David Koloane was the subject of TAXI-006 David Koloane from the TAXI Art Book series published by David Krut Publishing. In 2008, David Krut Projects (DKP) Cape Town displayed a number of monotypes and other prints by Koloane in a solo exhibition. In 2009, Koloane collaborated with the David Krut Workshop (DKW) to produce the body of work Wings of Freedom.
In 2014, Koloane was commissioned to produce a work for the group exhibition The Benediction of Shade II in November 2014, Fantasy III.
Artist, writer, arts administrator and curator David Koloane was born in 1938 in Alexandra township, Johannesburg. He studied art at the Bill Ainslie Studios in Johannesburg and later completed a Diploma in Museum Studies at the University of London. Koloane established a reputation, both locally and internationally, as a pioneer black artist in apartheid South Africa and was a founder member of institutions promoting and supporting black talent in South Africa from the mid-1970’s.
He was the co-founder and director of the Fordsburg Artists’ Studios (The Bag Factory) and in 1997 was appointed a member of the National Arts Council of South Africa. He was the curator of a number of international group shows and his works have featured in major exhibitions including the Venice Biennale. In 1998, he was the recipient of the prestigious Prince Claus Fund Award.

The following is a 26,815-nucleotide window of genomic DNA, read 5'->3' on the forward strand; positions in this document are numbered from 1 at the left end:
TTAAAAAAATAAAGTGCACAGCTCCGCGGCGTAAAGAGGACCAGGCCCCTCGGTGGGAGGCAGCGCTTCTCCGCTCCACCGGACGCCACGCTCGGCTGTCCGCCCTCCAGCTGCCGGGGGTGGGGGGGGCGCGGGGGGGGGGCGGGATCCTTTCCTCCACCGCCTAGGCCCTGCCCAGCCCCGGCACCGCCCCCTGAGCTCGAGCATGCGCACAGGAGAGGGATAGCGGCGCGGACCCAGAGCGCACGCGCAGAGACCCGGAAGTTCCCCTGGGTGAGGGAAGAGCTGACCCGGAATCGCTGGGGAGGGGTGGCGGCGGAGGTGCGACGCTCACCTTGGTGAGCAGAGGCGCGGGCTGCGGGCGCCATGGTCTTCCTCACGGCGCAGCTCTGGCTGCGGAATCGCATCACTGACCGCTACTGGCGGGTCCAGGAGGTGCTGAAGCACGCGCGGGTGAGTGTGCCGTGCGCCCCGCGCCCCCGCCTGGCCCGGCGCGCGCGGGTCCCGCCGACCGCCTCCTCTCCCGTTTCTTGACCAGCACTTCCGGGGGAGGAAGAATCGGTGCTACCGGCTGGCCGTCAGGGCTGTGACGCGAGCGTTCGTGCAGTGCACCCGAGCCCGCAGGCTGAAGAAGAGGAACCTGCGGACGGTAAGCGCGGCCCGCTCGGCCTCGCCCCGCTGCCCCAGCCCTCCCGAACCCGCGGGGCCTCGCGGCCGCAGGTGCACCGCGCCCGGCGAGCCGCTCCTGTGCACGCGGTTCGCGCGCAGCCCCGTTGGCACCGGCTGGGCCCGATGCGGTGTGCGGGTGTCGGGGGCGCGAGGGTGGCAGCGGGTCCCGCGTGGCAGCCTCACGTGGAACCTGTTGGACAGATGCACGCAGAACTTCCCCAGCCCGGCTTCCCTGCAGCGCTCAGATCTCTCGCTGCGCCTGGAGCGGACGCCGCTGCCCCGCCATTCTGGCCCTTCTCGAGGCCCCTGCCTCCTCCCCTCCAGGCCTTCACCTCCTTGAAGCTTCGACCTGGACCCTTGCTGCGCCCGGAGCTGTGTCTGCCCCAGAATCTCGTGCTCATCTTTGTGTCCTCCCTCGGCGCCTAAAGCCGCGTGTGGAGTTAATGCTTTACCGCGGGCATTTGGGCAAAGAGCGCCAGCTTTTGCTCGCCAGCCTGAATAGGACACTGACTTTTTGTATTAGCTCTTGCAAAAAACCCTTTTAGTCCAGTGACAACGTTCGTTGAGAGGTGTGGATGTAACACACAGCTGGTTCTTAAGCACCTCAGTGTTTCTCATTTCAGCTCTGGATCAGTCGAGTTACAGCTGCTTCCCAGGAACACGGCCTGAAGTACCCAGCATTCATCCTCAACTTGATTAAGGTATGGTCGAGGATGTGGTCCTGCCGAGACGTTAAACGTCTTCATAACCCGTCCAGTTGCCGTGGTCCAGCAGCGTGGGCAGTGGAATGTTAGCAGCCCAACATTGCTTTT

David Koloane’s work reflects the socio-political landscape of South Africa, both past and present. The conditions created by the apartheid system have to a large extent transfixed the human condition as the axis around which his work revolves. Koloane’s work has been shown in South Africa, Botswana, France, the United States, the United Kingdom and Zimbabwe. His work is part of some of the greatest collections in the world, including the Saatchi Collection. A reflective and well-published writer, Koloane wrote on issues pertaining to Black South African art and the racism in the South African art world. He was also outspoken about the difficulty in obtaining an art education in South Africa.
David Koloane looked with a lively and perceptive eye at the bustling urban environment that had shaped his works, with a particular focus on the complexities of the South African urban landscape. His work is often recurring and commonly depicts township scenes, dogs, cityscapes and jazz music. His work has been described as “a curious blend of sombre epiphanies and mesmerising celebrations of our collectivity as human beings.” (O’Toole, S., Artbio, July 2003).
Koloane passed away in 2019.